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06 August 2021

‘Pingdemic’ Setback Hampers Reopened Economy

With the majority of COVID-19 restrictions in England lifted and numbers of Coronavirus cases, hospitalisations and deaths significantly lower than their January 2021 peaks, both businesses and consumers are returning to some form of normality.

The vast majority of businesses are now able to reopen after a long wait, with sectors such as hospitality, nightlife and live entertainment sectors able to host weddings, club nights and concerts without the capacity limits seen during lockdown.

The full reopening of businesses in these sectors, some of which have been closed since March 2020, has been long-awaited and comes after months of fears that many businesses would disappear altogether. However, although these sectors are now open for business, they are not out of the woods quite yet.

The reopening has led to a number of problems including a staffing shortage, with the BBC reporting that the number of permanent job vacancies available in June in England rose at its fastest level since 1997.

Although there was a jobs boom as dormant industries reopened, the availability of workers hit a 24-year low. To compound the impact of a lack of workers, companies are now being hit by the ‘pingdemic’ – large numbers of people being instructed to isolate by the NHS Covid-19 app.

During the week commencing 19th July, a record 690,129 people were told to self-isolate by the app. Over two million people were told to self-isolate in the month of July which, just as restrictions have been lifted, has had a dramatic effect on businesses and their abilities to operate at full capacity. Since then, however, there has been a 43% fall in people pinged.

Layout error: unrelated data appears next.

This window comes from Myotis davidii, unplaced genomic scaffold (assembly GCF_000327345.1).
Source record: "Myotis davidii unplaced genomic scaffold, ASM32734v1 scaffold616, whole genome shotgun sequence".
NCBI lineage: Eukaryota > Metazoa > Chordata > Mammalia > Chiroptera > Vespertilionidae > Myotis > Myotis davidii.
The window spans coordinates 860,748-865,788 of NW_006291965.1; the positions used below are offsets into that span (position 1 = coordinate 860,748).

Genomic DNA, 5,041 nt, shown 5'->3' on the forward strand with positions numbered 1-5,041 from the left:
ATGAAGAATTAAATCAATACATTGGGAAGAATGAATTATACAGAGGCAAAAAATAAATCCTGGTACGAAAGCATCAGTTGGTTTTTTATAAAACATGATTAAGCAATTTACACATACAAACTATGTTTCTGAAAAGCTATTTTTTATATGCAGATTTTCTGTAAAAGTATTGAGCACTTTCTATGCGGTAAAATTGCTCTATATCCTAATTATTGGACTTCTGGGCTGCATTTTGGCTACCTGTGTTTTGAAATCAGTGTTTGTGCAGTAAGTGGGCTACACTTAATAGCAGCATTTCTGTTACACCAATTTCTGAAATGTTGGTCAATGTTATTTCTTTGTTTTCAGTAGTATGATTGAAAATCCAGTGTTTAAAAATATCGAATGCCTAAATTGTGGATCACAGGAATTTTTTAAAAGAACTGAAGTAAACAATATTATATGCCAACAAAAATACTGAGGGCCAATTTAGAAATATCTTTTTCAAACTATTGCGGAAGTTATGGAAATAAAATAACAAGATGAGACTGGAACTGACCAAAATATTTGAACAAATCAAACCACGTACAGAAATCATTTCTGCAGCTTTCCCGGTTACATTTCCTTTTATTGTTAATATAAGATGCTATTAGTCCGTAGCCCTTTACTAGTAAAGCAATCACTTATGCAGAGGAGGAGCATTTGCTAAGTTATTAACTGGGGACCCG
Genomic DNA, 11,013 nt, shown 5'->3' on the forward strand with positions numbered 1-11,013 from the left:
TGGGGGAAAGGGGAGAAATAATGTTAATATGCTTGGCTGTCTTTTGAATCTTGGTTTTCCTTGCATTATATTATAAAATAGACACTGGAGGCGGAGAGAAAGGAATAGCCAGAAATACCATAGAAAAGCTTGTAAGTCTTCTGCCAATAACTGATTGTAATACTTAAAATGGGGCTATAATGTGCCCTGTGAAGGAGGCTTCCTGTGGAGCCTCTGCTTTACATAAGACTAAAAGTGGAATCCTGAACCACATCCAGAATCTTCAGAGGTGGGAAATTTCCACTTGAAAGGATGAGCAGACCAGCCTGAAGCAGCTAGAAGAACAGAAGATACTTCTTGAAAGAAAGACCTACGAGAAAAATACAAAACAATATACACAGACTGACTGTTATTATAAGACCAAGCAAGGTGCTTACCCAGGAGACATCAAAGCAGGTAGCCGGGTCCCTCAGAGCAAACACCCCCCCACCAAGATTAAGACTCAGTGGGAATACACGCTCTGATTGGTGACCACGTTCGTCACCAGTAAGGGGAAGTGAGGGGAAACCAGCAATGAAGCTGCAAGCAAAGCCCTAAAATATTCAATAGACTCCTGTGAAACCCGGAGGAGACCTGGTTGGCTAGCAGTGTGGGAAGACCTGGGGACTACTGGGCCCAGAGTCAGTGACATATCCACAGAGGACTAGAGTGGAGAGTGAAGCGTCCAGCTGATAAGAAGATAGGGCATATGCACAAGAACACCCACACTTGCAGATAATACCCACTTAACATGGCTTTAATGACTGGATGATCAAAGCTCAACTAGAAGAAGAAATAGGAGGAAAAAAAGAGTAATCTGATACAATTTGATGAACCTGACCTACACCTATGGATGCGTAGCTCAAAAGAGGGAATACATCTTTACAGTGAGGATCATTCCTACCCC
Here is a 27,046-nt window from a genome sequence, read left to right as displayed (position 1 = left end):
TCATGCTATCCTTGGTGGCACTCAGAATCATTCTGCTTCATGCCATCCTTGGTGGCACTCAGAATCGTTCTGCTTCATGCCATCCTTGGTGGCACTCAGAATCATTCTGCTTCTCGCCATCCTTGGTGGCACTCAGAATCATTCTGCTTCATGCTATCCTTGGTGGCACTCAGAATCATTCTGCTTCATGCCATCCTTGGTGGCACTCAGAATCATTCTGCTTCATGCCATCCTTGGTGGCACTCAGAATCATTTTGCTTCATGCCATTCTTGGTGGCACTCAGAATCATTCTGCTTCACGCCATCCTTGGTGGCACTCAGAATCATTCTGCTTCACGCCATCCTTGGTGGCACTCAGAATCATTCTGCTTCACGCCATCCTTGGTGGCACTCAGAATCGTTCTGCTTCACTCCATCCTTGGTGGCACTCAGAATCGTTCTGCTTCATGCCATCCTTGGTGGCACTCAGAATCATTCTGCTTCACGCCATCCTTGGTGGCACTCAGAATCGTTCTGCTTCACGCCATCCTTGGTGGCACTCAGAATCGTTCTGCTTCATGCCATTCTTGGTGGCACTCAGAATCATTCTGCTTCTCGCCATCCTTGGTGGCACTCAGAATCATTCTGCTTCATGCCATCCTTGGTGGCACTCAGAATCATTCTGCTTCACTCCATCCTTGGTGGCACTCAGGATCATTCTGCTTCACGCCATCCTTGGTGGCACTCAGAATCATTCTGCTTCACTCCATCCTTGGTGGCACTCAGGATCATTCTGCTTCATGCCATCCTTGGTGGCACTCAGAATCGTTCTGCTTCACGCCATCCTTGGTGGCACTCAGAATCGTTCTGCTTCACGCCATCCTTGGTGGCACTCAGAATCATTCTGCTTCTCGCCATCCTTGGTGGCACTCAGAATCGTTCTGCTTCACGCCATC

In recent weeks, some businesses have been forced to close temporarily due to staff shortages, including supermarket chain Iceland and pub chain Greene King, while BBC News cancelled some of its regional morning news programmes due to the lack of availability of staff.

Iceland reported that, despite keeping all of its stores open during lockdown, some had now been forced to close as some 1,000 staff were unavailable to work in July. Similarly, Greene King temporarily closed 33 of its pubs in July due to the number of staff self-isolating.

“The great irony is that we're now all getting vaccinated,” Iceland Chief Executive Richard Walker told the BBC. Meanwhile, the availability of basic goods in the UK has also been under threat due to the pingdemic.

The UK Major Ports Group (UKMPG), which represents Felixstowe, the Port of Liverpool and Southampton, among others, noted that 10% of staff were self-isolating at some ports. The self-isolation of staff is “one of the most significant threats to ports’ resilience in recent years,” the Group said.

As social distancing restrictions were lifted it may have been seen as inevitable that more people would be asked to isolate but, now, the number is already falling in line with the falling number of cases. The NHS app has now been tweaked to reduce the number of pings sent out, but, after almost 18 months of significant disruption, the pingdemic setback is far from ideal.

Please note that investments and income arising from them can fall as well as rise in value. This communication is for information only and does not constitute a recommendation to buy or sell the shares of the investments mentioned.
‘Pingdemic’ Setback Hampers Reopened Economy
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